Finding a natural solution
I spent this past weekend in Breckenridge, Colorado, where coincidentally, the 2009 Budweiser International Snow Sculpture Championships took place. Although I didn’t intend on an afternoon spent looking and studying 20-ton snow blocks, the sculptures were graceful and a creative feat that was difficult to leave.
For the 19th year Breckenridge Ski Resort made the snow, and the Town of Breckenridge Public Works Department transported it to the site at Riverwalk Center, the heart of the mountain town. The snow was manmade in order to retain consistency throughout the block. When the dump trucks dropped off the snow, a large snow blower, volunteers and workers compressed the snow into blocks. Despite that the crew used a snow blower, these works qualify as eco-sculptures as the medium had no impact on the earth and the tools required no power.
The teams were only allowed hand tools such as scrapers, shovels and handsaws, and 65 hours to carve their 3-d designs. With these basic guidelines, it was incredible to see how each team personalized the 10 feet wide, 10 feet long and 12 feet high blocks. A few teams chose a modern and contemporary design that addressed themes of space and balance, while others catered their whimsical masterpieces to the viewers’ imaginations. The range of style, detailed work and subject matter was so vast that every viewer could connect to a piece.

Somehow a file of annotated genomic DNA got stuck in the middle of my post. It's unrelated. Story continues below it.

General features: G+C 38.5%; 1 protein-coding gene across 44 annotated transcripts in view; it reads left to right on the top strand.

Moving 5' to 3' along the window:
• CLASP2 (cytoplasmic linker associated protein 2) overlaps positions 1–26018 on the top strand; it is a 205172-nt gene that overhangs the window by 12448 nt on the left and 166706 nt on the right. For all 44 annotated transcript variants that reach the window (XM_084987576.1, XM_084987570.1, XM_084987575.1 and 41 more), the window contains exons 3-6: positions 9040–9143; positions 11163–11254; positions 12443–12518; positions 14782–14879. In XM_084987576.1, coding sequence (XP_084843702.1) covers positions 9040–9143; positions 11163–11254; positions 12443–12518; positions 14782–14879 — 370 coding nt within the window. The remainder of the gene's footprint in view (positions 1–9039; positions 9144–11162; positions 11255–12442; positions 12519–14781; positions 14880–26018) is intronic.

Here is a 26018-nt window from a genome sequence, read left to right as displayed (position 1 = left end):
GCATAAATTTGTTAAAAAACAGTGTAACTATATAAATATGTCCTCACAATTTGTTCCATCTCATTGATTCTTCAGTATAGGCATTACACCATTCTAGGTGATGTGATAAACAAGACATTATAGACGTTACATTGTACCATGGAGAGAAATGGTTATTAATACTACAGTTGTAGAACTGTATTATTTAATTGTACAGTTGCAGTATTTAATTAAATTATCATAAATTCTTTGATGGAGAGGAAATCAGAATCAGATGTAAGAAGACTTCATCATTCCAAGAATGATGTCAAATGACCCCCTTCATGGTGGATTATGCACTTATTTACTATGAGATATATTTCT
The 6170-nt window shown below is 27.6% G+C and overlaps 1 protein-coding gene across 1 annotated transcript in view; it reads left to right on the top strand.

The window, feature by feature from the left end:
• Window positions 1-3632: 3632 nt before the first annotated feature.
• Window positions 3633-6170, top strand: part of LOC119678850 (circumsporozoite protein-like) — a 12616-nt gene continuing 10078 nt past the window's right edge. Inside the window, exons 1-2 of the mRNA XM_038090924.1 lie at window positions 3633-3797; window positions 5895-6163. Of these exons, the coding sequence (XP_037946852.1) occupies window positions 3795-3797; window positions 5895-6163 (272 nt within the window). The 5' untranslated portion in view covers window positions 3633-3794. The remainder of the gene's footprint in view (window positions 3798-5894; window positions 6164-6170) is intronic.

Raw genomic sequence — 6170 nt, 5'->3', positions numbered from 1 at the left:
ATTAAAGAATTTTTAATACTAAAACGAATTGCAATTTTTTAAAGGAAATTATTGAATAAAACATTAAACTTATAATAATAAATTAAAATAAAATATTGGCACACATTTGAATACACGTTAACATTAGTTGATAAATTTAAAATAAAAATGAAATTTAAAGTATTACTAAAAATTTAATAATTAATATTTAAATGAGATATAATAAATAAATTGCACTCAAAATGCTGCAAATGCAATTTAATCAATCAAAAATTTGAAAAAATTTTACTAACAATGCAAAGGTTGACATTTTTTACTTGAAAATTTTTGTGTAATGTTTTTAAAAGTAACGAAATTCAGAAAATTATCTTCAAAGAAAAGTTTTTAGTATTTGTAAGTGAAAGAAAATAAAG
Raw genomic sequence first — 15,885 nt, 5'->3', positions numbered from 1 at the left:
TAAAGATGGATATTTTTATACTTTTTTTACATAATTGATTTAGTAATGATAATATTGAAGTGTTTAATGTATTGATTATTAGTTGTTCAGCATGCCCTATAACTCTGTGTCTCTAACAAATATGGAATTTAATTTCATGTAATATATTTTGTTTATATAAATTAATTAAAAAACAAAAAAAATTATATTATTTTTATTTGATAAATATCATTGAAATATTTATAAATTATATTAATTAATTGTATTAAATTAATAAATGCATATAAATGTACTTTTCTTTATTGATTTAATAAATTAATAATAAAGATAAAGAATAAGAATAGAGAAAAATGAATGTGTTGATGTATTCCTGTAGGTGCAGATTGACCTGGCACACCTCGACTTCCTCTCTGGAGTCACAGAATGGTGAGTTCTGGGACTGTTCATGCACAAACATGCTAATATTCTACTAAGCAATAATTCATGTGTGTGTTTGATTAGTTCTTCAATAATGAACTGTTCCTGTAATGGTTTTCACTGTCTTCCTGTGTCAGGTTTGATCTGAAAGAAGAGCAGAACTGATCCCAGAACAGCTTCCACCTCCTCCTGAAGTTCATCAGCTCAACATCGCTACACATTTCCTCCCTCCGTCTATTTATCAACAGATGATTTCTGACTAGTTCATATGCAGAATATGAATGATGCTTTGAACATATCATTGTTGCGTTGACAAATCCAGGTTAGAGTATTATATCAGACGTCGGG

I was captivated by these delicate sculptures; however, as I was walking from one piece to the next, I was amazed at how each artist envisioned and executed the subject matter in a previously untouched block of manmade snow. I was intrigued by Team China’s “The March of Spring” as it defied gravity with large, yet delicate ribbon like loops. Throughout the sculpting period, there was steady snowfall, which made lines soft and muddied detail work. However, the dancing fairies from Team China retained its shape and displayed beautiful craftsmanship.
From nine countries, 16 teams were invited to participate. The four artists teams were selected based on their extensive portfolios and applications. The range of designs paralleled the diversity of the teams. Spanning the globe the selected teams were: Team Bulgaria, Team Canada-Ontario, Team Canada-Yukon, Team Canada-United States, Team China, Team Germany, Team Mexico, Team Netherlands, Team Spain, Team Switzerland, Team Untied States-Alaska, Team United States- Breckenridge, Colorado, Team United States-Loveland, Colorado, Team Vermont and Team Wyoming.
The winners were announced on Sunday afternoon. Team Canada-Yukon took first place with their “Family Reunion;” “The March of Spring” from Team China came in second and “Trunks Optional” by Team Wyoming took third place. The planning of the 2010 International Snow Sculpture Championships is well on its way.